Covid-19 Guided Walk for One. Number 3: The Bluebell Walk

Posted on 17/05/2020 By

Number 3: The Bluebell Walk

Some beautiful Bluebells on a sloping bank underneath some trees seen on the Bluebell Walk.

Head shot of Bertie looking to the right.Bertie: “Cor, I dunno! First of all he tells us he hated Holmwood Common. Then out of the blue (literally), he discovers he loves it. Writes a whole blog on it, that lots of people liked. Then he comes home and declares “That’s bleedin it. I‘m not going over there again for a while!”

It seems that the fine weather, the closeness of the common to local villages and the outskirts of Dorking had made it very popular during the Covid-19 crisis. The peace and beauty of the circular trail featured in Part 2 by the story had been ruined by too many cyclists and runners oblivious to the rules on social distancing or indeed common decency. Dogs seemed to be everywhere. But you know him. Here was an opportunity to walk a bit further in the opposite direction. Back to his favourite countryside in the Surrey Hills. This time to the hill country leading to Leith Hill and its famous tower. And the bluebell walk. Walking to the Landslip Car Park featured in Frank’s Walk.

Not to go on that walk this time, which starts with a drive to the car park. But rather walk to it through glorious countryside and numerous bluebell woods.

Once again this is a virtual walk starting at Laurel Cottage.If you choose to actually walk it you will need a map. Or Bobby.

The start. Laurel Cottage (LC) with the wisteria in full flower and "Bertie's Window", dedicated to rainbows from grandchildren and the NHS.

The start. Laurel Cottage (LC) with the wisteria in full flower and “Bertie’s Window”, dedicated to rainbows from grandchildren for the NHS.

View across the wild flowers meadow to St Mar Magdelene Church.

There’s St Mary Magdalene Church and wild flowers meadows leading to it.

A rather wizzened and wind-swept tree.

Betchetts Green Road and a cock-eyed tree.

Bechets Green House, and black and white timber framed building.

Betchets Green. A 16th Century listed building with a dark secret. A murder took place there in 1992. The full details are on the internet if your macabre side has been awakened.

New leaves on a pair of tiny oak saplings just poking up out of the grass.

From tiny acorns great oaks grow.

This bluebell walk is quite different to the other walks in this series. as they were entirely on National Trust (NT) land. There are still lots of private estates in Surrey where public footpaths cross private land. The paths are maintained by Surrey County Council (SCC), whose priorities are different to the NT. In general, the NT has responsibilities to improve accessibility to their properties, including the open countryside. The same responsibilities are much more difficult to achieve with the local authority.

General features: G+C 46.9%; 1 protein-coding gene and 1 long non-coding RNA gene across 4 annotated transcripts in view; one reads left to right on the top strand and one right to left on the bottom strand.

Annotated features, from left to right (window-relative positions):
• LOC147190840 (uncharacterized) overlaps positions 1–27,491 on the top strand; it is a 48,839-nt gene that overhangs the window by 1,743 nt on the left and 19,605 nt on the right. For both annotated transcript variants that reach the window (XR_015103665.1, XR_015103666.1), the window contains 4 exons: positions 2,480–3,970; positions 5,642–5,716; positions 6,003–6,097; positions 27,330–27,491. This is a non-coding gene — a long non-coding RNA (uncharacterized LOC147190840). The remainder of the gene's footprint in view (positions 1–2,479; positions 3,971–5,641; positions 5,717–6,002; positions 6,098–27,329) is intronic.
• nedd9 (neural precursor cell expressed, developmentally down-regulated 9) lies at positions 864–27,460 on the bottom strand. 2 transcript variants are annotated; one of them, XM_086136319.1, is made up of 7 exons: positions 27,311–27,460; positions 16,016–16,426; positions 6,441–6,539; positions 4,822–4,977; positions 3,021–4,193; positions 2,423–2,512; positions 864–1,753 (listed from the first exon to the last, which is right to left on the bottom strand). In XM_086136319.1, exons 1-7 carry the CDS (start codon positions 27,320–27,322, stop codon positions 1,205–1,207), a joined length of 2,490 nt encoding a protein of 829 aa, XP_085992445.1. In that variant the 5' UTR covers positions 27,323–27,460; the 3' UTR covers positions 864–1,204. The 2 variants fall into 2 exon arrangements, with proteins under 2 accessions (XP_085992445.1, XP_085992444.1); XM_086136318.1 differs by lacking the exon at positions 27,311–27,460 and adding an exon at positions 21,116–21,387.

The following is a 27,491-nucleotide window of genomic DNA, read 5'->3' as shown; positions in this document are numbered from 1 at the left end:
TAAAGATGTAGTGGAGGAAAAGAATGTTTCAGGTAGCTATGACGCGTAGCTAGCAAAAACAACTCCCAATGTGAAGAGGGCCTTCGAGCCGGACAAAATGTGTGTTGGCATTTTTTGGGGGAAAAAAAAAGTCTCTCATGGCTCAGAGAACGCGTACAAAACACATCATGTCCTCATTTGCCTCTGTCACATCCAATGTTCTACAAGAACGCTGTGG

The most notable consequence of this is that the NT is actively replacing stiles with galvanised kissing gates and ordinary gates. This would be impractical in many parts of the public footpath network. Here, the responsibility to SCC is for the quality and safety of the existing locations of stiles. In practise, on our walk there was quite a lot of variation. Good quality stiles should always have a tall post for stability. Some have far too high a reach for little legs (or old ones) to negotiate. And some have barbed wire and electric fences a little too close for comfort. To be fair, there were no broken or dangerous stiles throughout this walk. But some needed a good leg up.

Anstie Grange House.

The first estate. Here is the lodge for the Anstie Estate. Anstie Grange is a stately home currently split into apartments. I see the entire estate is up for sale with a suggestion that the Grange could be taken back to being one large house with a lot of work involved. There is also a Farm up this access lane…

Inquisitve Friesian Cows.

…with inquisitive cows.

Delicate blue Speedwell flowers.


A carpet of Bluebells under young trees.

The first Bluebell wood – just ten minutes from LC.

A very large tree stump with a big hole at ground level.

Trolls live in here. The grandchildren told us.

The cone-shaped white flowers of the Horse Chestnut.

Flowering Horse Chestnut.

The paradoxically vivid blue flowers of the Green Alkanet.

Green Alkanet.

Bluebell Wood. A carpet of blue flowers within the woodland.

The second Bluebell Wood.

Bearehurst Lodge.